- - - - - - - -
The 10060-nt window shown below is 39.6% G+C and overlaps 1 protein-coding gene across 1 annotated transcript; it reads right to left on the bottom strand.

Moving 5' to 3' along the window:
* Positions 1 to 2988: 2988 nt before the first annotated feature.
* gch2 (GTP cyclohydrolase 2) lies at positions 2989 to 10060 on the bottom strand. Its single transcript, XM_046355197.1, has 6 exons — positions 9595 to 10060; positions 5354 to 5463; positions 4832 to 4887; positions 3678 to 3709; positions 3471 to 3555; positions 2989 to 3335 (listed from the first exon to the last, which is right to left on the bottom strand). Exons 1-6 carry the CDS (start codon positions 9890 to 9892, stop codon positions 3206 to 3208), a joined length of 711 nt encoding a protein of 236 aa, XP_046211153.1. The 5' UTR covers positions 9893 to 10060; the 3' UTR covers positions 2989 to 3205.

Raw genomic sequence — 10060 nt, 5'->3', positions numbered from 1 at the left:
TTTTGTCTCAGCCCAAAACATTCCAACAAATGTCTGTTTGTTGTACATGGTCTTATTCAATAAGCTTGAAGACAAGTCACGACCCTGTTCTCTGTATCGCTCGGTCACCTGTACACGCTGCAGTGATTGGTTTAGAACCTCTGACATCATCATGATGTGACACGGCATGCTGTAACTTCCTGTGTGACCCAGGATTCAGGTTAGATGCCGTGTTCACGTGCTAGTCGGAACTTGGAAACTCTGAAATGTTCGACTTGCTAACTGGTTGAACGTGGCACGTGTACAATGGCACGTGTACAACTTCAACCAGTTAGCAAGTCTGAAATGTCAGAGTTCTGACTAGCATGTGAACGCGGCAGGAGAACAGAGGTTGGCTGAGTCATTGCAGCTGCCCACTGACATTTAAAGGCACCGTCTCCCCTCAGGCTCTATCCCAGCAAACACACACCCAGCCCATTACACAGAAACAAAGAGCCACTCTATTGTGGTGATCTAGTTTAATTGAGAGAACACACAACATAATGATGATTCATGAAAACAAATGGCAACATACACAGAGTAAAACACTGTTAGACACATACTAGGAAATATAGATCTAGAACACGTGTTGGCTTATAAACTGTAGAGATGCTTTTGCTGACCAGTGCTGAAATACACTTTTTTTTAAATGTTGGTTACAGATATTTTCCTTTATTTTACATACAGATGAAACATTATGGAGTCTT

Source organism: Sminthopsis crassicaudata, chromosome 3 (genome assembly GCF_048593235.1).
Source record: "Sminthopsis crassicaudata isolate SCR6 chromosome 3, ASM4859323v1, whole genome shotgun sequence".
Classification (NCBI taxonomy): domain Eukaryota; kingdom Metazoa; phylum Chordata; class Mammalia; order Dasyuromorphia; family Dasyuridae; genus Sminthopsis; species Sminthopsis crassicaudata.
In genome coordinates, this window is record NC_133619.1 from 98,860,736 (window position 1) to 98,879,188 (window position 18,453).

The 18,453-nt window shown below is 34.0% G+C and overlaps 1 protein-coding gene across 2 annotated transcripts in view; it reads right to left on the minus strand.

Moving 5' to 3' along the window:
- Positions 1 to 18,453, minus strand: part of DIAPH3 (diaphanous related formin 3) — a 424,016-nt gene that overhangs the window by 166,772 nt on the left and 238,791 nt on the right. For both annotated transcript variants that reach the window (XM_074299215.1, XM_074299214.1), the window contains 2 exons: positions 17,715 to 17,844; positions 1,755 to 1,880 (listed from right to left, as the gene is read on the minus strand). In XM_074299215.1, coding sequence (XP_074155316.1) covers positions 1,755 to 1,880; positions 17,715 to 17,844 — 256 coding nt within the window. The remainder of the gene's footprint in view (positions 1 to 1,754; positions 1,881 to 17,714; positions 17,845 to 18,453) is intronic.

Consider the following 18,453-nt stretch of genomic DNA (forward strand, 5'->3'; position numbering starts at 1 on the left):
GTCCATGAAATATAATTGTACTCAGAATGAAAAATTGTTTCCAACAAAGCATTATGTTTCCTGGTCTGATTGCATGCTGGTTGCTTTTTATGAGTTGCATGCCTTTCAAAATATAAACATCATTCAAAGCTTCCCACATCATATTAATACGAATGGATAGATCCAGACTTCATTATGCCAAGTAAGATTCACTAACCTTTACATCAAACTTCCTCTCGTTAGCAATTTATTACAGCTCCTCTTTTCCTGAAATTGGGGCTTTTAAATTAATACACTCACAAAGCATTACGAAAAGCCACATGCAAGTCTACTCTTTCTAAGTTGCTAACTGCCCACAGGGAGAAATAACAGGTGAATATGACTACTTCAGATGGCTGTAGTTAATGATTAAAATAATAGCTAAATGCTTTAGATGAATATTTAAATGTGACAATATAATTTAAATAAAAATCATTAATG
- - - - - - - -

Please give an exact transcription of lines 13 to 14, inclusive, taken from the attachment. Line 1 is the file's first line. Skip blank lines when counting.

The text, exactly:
- Positions 1 to 18,453, minus strand: part of DIAPH3 (diaphanous related formin 3) — a 424,016-nt gene that overhangs the window by 166,772 nt on the left and 238,791 nt on the right. For both annotated transcript variants that reach the window (XM_074299215.1, XM_074299214.1), the window contains 2 exons: positions 17,715 to 17,844; positions 1,755 to 1,880 (listed from right to left, as the gene is read on the minus strand). In XM_074299215.1, coding sequence (XP_074155316.1) covers positions 1,755 to 1,880; positions 17,715 to 17,844 — 256 coding nt within the window. The remainder of the gene's footprint in view (positions 1 to 1,754; positions 1,881 to 17,714; positions 17,845 to 18,453) is intronic.

Consider the following 18,453-nt stretch of genomic DNA (forward strand, 5'->3'; position numbering starts at 1 on the left):